When Rowan Williams, the archbishop of Canterbury, sat in the front row across from the coffin of John Paul ii, he was making a statement of allegiance that would have been unthinkable not many years ago. He was the first Anglican leader in history to attend a pope’s funeral. He called the pope “one of the very greatest” Christian leaders of the 20th century (Daily Telegraph, London, April 4).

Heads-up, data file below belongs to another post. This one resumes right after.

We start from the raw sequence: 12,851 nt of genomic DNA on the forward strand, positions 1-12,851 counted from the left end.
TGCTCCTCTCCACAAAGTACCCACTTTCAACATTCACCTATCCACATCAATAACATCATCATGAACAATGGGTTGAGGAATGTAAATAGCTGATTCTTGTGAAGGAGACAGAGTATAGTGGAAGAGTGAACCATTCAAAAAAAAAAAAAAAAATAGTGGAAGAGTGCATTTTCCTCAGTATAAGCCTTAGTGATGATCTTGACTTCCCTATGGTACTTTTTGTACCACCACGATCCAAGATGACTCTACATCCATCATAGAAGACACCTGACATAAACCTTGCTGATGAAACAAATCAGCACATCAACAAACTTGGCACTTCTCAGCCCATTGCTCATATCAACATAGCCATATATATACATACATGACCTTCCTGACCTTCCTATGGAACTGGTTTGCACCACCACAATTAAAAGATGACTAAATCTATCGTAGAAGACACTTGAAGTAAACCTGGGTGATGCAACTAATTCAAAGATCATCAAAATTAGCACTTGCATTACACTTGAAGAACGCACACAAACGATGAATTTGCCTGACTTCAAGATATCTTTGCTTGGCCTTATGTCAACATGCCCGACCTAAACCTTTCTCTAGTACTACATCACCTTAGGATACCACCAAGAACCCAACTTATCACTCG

While in Rome, the archbishop made statements signaling that “the rift between Anglicans and Catholics stemming from the Reformation could finally be healed …” (Australian, April 12)—speaking of the Protestant Reformation of the 16th century. A Guardian headline in London read, “It’s as if the Reformation had never happened.” The archbishop’s actions and words reflect a new type of relationship between the Roman Catholic Church and its protesting, or Protestant, daughter churches.